Tuesday, 27 November 2012

Barefoot Fun

On Sunday I repeated the route I did a few days ago through the country lanes and then across the M4 roundabout. A 4.5 mile run with 2.2 miles in bare feet all in.

This time though, I felt a bit braver, and I didn't avoid the staring eyes of all those folks waiting in their cars for the lights to change, wondering why on earth this woman was crossing a roundabout in running gear but with shoes in hand instead of on her feet.  Instead, I looked at their faces.

It was a great laugh, and my husband and I were thoroughly amused to see so many double takes and wide eyes.  For once, instead of feeling conspicuous and self conscious, I just enjoyed the moment.  It was a great feeling, and brightened my day.  I hope it brightened the day for those who saw me, running barefoot and laughing.

Saturday, 24 November 2012

Gravel, twigs, stones and floods

After a mile or so in my Vivos yesterday, I came across a flood, going across the whole of the country lane I was running down.  I was at the point of taking off my shoes near there anyway, so it seemed as good a point as any.

It felt quite liberating to splash through the water - though I was quite wary of the fact that I had no idea what was under there, so my tread was very light.  The water was probably a couple of inches deep in places, and it felt very cold.

The remainder of the lane was quite difficult to negotiate.  As there had been water running across it, it was covered in debris - small stones, gravel, twigs, leaves, mud and even small branches.  It meant I needed to slow down the pace (even more than usual), but it certainly helped me concentrate on form.  Once out of the lane, I ran along a tarmac road, which I always find tougher if it's wet, but I continued on to the main road.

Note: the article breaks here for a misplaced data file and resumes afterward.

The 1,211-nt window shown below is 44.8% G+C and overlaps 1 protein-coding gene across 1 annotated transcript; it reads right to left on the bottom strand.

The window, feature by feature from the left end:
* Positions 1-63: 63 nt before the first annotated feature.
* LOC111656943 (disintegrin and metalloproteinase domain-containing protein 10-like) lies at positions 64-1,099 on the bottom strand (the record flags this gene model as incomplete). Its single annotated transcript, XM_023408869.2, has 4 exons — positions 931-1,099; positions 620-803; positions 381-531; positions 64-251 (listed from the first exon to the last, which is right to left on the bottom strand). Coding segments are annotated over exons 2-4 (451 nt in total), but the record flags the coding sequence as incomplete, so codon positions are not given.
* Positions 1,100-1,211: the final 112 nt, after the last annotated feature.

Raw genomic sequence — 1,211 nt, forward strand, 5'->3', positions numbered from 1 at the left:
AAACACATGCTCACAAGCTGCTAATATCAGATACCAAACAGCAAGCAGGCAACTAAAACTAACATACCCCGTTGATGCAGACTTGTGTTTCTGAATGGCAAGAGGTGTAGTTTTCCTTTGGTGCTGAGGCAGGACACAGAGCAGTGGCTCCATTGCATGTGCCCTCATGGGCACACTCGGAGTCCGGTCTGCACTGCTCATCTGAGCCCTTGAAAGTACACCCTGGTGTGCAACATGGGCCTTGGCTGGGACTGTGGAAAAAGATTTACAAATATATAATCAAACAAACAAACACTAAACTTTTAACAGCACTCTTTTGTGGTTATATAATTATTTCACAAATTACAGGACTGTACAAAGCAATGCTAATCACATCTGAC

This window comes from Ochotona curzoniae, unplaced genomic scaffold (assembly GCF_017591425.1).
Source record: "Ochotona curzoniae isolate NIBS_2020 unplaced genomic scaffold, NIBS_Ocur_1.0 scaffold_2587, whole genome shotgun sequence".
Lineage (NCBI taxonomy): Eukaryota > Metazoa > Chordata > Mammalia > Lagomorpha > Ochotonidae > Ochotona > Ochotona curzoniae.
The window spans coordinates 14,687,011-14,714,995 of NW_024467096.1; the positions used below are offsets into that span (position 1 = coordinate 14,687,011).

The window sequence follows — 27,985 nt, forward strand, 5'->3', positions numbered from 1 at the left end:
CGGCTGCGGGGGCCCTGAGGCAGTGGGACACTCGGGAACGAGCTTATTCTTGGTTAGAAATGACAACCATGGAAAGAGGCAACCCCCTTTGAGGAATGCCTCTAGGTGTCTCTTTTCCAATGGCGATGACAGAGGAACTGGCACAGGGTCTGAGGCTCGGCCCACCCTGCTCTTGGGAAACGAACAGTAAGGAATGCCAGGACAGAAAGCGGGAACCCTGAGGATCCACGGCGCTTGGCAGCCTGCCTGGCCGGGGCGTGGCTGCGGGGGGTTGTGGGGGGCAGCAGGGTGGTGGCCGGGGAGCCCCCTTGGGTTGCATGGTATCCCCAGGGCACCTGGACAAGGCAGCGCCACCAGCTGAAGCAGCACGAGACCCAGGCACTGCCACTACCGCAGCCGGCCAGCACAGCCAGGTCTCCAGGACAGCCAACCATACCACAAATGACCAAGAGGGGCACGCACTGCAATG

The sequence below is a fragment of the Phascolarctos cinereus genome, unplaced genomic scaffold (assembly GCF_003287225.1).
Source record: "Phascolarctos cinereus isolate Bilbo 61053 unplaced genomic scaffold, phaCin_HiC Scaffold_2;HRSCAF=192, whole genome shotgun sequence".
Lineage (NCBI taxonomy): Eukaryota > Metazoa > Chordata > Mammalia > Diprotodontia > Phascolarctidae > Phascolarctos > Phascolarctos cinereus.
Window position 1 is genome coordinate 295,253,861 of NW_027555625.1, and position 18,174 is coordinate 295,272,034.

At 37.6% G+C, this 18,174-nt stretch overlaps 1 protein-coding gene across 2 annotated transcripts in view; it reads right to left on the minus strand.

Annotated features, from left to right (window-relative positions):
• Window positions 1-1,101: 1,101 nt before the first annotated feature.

I considered putting my shoes back on, but with a bit of encouragement from my other half to just keep going, I did exactly that.  It wasn't that my feet hurt, just a mental barrier of running barefoot along a trunk route from the M4 into town.

The M4 rounadabout was a challenge.  It was made more pedestrian friendly just before the Ryder Cup in 2010, with the addition of small, firm gravel walkways between the numerous sets of lights.  In the past, I would not have even attempted these sections bare foot, but the stationary onlooking traffic is a great motivator, so I padded along and crossed over the roundabout in 3 places, avoiding looking directly at any of the drivers and passengers.

All in all, 2.2 miles in bare feet.  A triumph for me, not just because of the challenges of the terrain, but also overcoming the mental barrier of running in such close proximity to busy traffic and the public glare.

And my feet...  well, here they are:  A little muddy round the edges, but not a single scrape or cut.  Aren't feet brilliant??

Sunday, 18 November 2012

Frosty, frosty, frosty

I woke up to a sharp frost today.  'Shoes it is' I said to myself.

Last night though, I read an article in the Barefoot Running magazine I receive via email.  It was about running barefoot in cold weather.  A few days ago, I went out in my VFFs with very cold feet, and it hurt.  My old stress fracture site ached, and my ankle just didn't feel right.  This article quotes Barefoot Ken as saying 'numb feet are dumb feet' - and this certainly rings true.